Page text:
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After two years of work-from-home, most companies are gearing up to return to the office. While this return to normalcy could be a welcome change, it does come with potential risks (both old and new). On World Day for Safety and Health at Work, it may be time to look at Occupational Health and Safety (OHS) in our post-pandemic workplaces.
United Nations SDG3 pushes for healthy life and well-being for all ages. While national healthcare policies are being improved and implemented, workplaces need to align with this goal. The reason is simple: healthy employees have higher productivity. Additionally, employees that feel looked after by their companies report higher job satisfaction. This means that companies that improve OHS are less likely to lose experienced employees in the long run. It can prove especially helpful to SMEs.
On a broader level, this will lead to social well-being and better economic growth. Really, it is a win-win situation with a high ROI.
The International Labour Organisation (ILO) first observed World Day for Safety and Health at Work in 2003. The International Labour Conference held in June of that year laid out a strategy for OHS. The Global Strategy on Occupational Safety and Health uses advocacy, practical management, and technical cooperation to create an impact.
This day is set aside to build awareness about employee rights and promote preventive safety measures in the workplace.
They say prevention is better than cure, which holds true in a work environment. It is necessary to remember that every workplace is different, and thus, safety measures need to be carefully curated to suit the employees’ needs.
So, what kind of health and safety measures do our workspaces need?
Ensuring physical safety
First and foremost, it is crucial to ensure the physical security and well-being of everyone in an office. After a couple of years of disuse, it is important to inspect the company’s infrastructure.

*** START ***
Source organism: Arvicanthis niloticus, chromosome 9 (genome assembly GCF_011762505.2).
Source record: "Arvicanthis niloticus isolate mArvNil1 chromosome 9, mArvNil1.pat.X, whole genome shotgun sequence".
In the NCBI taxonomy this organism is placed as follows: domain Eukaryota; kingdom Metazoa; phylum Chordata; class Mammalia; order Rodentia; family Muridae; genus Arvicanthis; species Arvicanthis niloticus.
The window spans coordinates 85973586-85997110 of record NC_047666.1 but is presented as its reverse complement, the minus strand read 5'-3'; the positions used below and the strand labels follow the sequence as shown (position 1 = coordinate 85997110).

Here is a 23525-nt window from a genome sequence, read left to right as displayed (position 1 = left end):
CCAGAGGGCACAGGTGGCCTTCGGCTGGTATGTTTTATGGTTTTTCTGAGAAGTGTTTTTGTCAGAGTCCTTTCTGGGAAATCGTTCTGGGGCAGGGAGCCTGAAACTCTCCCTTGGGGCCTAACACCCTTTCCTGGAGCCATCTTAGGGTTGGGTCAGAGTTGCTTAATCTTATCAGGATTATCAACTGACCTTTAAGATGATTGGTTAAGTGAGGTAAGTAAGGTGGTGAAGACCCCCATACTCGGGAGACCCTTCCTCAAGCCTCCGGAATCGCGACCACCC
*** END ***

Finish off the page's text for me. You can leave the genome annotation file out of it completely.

Safeguarding mental well-being
If anything, the pandemic has moved the spotlight onto mental health issues worldwide. Reports of depression and anxiety are rising around the world, and ensuring employees’ mental well-being is just as important. On that note, it is time to implement policies that help reduce stress during work hours.
Improving safety protocols and safeguards
Additionally, every workspace should have safety protocols in case of an emergency. Companies should communicate these protocols to the employees. In fact, it is prudent to formulate safety measures through open discussions with employees. Run safety drills to prepare your employees to act in a worst-case scenario. Drills on fire safety or medical emergencies can help save lives.
In post-pandemic work life, it is vital to create a safe, blended work environment. Companies that understand the importance of work-life balance are more likely to have healthy and happy employees. This allows employees breathing room to focus on gainful work hours rather than simply counting the clock.
World Day for Safety and Health at Work is observed to raise awareness about workplace safety. As an ongoing issue, the definition of safety is constantly evolving. When in doubt, it is always a good idea to ask your employees for areas to improve OHS policies. Only through open dialogue and cooperation can we build safe, resilient, and sustainable workplaces.